Finally, contributions that exceed the law's limits are prohibited.

      What Counts as a Contribution

      Most people think of contributions as donations of money in the form of checks or currency. While these are common ways of making a contribution, anything of value given to influence a Federal election is considered a contribution. This section describes several forms of giving that are considered contributions under the Federal campaign law. All the contributions you make--whatever their form--count against your per committee limits.

      Donated Items and Services

      The donation of office machines, furniture, supplies--anything of value--is an in-kind contribution. The value of the donated item (the usual and normal charge) counts against the contribution limits. A donation of services is also considered an in-kind contribution. For example, if you pay a consultant's fee or a printing bill for services provided to a campaign, you have made an in-kind contribution in the amount of the payment.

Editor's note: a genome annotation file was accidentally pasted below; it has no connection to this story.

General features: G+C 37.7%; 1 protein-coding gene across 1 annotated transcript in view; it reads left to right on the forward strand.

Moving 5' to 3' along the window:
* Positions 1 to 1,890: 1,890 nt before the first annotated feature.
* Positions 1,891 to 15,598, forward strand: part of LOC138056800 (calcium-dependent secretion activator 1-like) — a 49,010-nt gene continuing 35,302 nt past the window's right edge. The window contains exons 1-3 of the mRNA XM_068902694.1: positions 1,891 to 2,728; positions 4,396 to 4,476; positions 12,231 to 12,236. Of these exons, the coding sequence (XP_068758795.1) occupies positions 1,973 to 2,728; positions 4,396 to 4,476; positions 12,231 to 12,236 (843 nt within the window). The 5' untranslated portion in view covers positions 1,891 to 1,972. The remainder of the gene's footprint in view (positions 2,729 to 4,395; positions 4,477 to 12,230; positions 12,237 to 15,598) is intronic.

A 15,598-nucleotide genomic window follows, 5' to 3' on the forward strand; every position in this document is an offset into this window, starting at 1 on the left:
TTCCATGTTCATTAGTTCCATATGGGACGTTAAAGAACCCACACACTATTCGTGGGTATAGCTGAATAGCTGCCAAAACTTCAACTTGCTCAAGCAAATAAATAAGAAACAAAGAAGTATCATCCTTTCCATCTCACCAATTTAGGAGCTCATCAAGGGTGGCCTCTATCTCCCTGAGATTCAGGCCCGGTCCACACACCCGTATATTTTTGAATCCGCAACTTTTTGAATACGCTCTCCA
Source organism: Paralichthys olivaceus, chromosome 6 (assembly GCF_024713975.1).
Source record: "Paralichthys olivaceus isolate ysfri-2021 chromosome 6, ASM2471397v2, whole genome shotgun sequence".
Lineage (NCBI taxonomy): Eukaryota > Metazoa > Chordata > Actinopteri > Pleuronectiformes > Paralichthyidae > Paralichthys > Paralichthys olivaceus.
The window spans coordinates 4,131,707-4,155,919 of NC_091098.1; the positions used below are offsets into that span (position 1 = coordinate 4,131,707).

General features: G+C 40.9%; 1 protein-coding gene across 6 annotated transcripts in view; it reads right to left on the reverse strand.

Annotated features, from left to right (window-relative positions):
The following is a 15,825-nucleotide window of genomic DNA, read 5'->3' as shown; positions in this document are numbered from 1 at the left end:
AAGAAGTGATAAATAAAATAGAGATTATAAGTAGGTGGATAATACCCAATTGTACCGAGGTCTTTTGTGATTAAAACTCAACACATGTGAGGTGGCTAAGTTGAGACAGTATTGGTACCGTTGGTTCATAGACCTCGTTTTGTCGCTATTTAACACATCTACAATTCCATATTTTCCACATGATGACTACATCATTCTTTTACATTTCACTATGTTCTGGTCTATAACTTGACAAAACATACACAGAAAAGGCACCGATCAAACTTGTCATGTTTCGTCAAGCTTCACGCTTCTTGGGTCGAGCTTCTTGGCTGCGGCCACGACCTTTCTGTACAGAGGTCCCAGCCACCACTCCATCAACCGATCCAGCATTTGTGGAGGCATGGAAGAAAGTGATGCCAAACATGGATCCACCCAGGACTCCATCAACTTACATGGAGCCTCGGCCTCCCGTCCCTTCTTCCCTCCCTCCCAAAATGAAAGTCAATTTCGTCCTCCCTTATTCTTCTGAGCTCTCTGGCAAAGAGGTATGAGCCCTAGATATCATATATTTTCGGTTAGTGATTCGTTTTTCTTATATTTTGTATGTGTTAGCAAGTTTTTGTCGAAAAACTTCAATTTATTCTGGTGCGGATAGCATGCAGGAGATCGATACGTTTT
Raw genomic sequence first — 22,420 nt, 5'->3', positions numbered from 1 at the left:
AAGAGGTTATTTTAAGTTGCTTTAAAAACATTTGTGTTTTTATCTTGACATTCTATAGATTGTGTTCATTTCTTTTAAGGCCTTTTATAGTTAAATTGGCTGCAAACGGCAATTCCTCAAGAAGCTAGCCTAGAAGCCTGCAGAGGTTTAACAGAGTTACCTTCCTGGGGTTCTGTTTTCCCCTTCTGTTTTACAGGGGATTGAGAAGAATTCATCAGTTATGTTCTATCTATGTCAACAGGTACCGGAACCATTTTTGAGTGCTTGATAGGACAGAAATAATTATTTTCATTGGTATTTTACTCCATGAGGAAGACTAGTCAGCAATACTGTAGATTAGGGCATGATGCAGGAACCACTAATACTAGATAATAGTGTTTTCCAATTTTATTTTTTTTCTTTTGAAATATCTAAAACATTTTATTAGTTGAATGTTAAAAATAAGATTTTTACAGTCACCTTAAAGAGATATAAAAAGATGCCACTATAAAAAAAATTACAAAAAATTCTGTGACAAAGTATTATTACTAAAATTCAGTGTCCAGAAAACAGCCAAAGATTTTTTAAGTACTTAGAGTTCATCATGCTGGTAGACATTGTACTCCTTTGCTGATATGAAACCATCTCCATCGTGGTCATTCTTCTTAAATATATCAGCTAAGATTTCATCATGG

If you sell an item or service to a committee and ask the committee to pay less than the usual and normal charge, you have also made an in-kind contribution to the committee in the amount of the discount.

      Under limited exceptions in the law, you may provide certain goods and services without making a contribution to the committee. These exceptions are volunteering, travel expenses and business services.

      Fundraising Tickets and Items

      Yet another way of making a contribution is to purchase a fundraising item or a ticket to a fundraiser. The full purchase price counts as a contribution. If you pay $100 for a ticket to a fundraising event like a dinner, you have made a $100 contribution (even though your meal may have cost the committee $30). Or, if you pay $15 for a T-shirt sold by a campaign, your contribution amounts to $15 (even though the T-shirt may have cost the committee $5).

      Loans and Loan Endorsements

      If you loan money to a candidate or political committee, you have made a contribution, even if you charge interest on the loan. The outstanding amount of the loan counts against the contribution limits. Loan repayments, therefore, decrease the amount of your contribution. Nevertheless, if your loan exceeds the limits, it is an illegal contribution, even if it is later repaid in full.